When Sandra Bullock’s The Net opened 16 years ago, it didn’t get a lot of fanfare — from the public or the critics. At the time, those scenarios all seemed so crazy and far-fetched, didn’t they? The sheer idea of someone’s credit cards and identity being hackable like that. The whole scenario seemed kind of laughable then.

Well, no one’s laughing now.

Not unlike that of Bullock’s character, the data of any person, company, or even nation can be compromised. And we’re seeing more incidents occur, especially over the last few months. The list of targets is varied, including Lockheed Martin Corp., PBS, several South Korean banks and companies, and of course Sony‘s PlayStation and other networks.

There’s no single type of hack or hacker, which is what makes the scenarios so challenging. Some consider themselves “technological libertarians.” Their exploits are based on the concept that imposed limitations for irrational or greedy reasons deserve to be blasted. Others are just freewheeling, fun-loving people with a penchant for pranks, or a love of uncovering vulnerabilities for security reasons, like the “white hats” on Christian Slater’s Breaking In. Then there’s the flip side of that — the cyber attacker who’s purely in it for revenge, blackmail, political extortion or other malevolent reasons.

So it seems that just about anyone is vulnerable, for practically any reason.

Last weekend, a group calling itself LulzSec reacted to a PBS WikiLeaks documentary titled WikiSecrets by breaking into the website of one of the broadcaster’s shows. LulzSec, which posted a fake NewsHour article online alleging that deceased rapper Tupac Shakur is still alive in New Zealand, also made internal passwords and logins publicly accessible. Just prior to that, U.S. government defense contractor Lockheed Martin experienced an attempted attack on its on May 21, but managed to stop the mission before any data was leaked.


Email marketer Epsilon Data Management wasn’t so lucky. Not only did the attackers mine email addresses that could be used for “phishing” scams, but the info didn’t even belong to them — it was client EMC Corp.’s data.

Then there’s South Korea’s Hyundai Capital. When the customer database of this large auto finance provider was broken into, the attackers accessed personal info on 1.7 million customers — then demanded a ransom for it. The caper went awry when authorities apprehended one of them trying to tap the funds at an ATM. Needless to say, the company has locked down the vulnerability that made this possible, and has reworked its IT security operations.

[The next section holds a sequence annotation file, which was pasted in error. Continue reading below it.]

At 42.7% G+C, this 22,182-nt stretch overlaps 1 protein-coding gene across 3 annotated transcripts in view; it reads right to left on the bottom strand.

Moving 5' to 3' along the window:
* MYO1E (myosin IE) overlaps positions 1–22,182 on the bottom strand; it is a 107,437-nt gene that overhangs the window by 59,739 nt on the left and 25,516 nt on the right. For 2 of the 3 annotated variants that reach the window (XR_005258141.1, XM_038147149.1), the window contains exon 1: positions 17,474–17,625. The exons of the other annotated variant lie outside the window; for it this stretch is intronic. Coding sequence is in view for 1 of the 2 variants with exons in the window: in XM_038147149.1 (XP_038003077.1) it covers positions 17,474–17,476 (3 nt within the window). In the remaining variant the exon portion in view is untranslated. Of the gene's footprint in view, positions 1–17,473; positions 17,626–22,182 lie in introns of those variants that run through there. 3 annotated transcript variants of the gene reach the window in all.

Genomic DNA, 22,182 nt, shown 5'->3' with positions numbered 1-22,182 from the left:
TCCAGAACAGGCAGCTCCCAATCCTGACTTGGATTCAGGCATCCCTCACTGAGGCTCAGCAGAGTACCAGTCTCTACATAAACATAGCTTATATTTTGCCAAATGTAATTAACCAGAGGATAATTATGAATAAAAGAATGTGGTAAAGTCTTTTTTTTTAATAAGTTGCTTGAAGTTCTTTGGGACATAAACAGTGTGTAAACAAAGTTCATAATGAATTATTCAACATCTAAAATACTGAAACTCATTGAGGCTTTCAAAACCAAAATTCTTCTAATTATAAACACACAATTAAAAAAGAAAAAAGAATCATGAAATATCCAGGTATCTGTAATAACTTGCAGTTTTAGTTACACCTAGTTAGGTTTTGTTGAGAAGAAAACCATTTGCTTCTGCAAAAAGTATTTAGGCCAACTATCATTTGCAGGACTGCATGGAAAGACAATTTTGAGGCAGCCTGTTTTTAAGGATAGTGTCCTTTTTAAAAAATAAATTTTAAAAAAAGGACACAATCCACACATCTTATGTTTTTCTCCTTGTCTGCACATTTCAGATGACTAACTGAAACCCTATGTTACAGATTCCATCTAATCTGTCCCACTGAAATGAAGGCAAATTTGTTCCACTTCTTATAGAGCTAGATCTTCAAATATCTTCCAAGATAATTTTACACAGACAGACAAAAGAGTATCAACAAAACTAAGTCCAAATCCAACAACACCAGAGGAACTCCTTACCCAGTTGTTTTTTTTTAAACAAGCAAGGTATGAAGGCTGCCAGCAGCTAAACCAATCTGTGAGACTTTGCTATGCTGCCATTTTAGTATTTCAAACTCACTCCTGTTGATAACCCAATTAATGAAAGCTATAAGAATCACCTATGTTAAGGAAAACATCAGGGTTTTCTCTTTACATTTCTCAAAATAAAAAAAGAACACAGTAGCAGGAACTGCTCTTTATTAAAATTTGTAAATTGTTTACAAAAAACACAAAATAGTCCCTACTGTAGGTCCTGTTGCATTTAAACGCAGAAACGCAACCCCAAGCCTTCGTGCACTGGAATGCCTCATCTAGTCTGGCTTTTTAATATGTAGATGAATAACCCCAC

Elsewhere in that country, a major farm cooperative was also hacked via its Seoul office, rendering ATM, credit-card and online services useless for almost a week. Prosecutors believe North Korea was actually behind this one, since it uncovered the same North Korean internet servers involved in the hack of the South Korean government’s websites last year.


Hacking has gone from the domain of lone geeks in their sheltered basements, having a little fun (or letting functionality loose via jailbreaks) to high-profile crimes and matters of national security. Case in point: The Pentagon has begun considering cyber attacks by other nations as acts of war, classifying them as worthy of military retaliation.

It’s a stark contrast to the white hats and their upcoming Random Hacks of Kindness conference, isn’t it? Well, at least it’s heartening to see that there are still some people who understand the old comic book mantra, “With great power, comes great responsibility.” We hope they aren’t the only ones.

[via The Wall Street Journal]

UPDATE: A Chinese hacker broke into hundreds of Gmail accounts this week. Google found the breach and alerted victims of the attack. Several high-profile accounts were compromised, including government staffers in the U.S. and South Korea, and Chinese political activists. The hack was a phishing scam that encouraged people to input their user names and passwords at a particular website. Google emphasizes that the attack was not on Gmail’s internal security systems or servers. For more, check out Google’s blog here.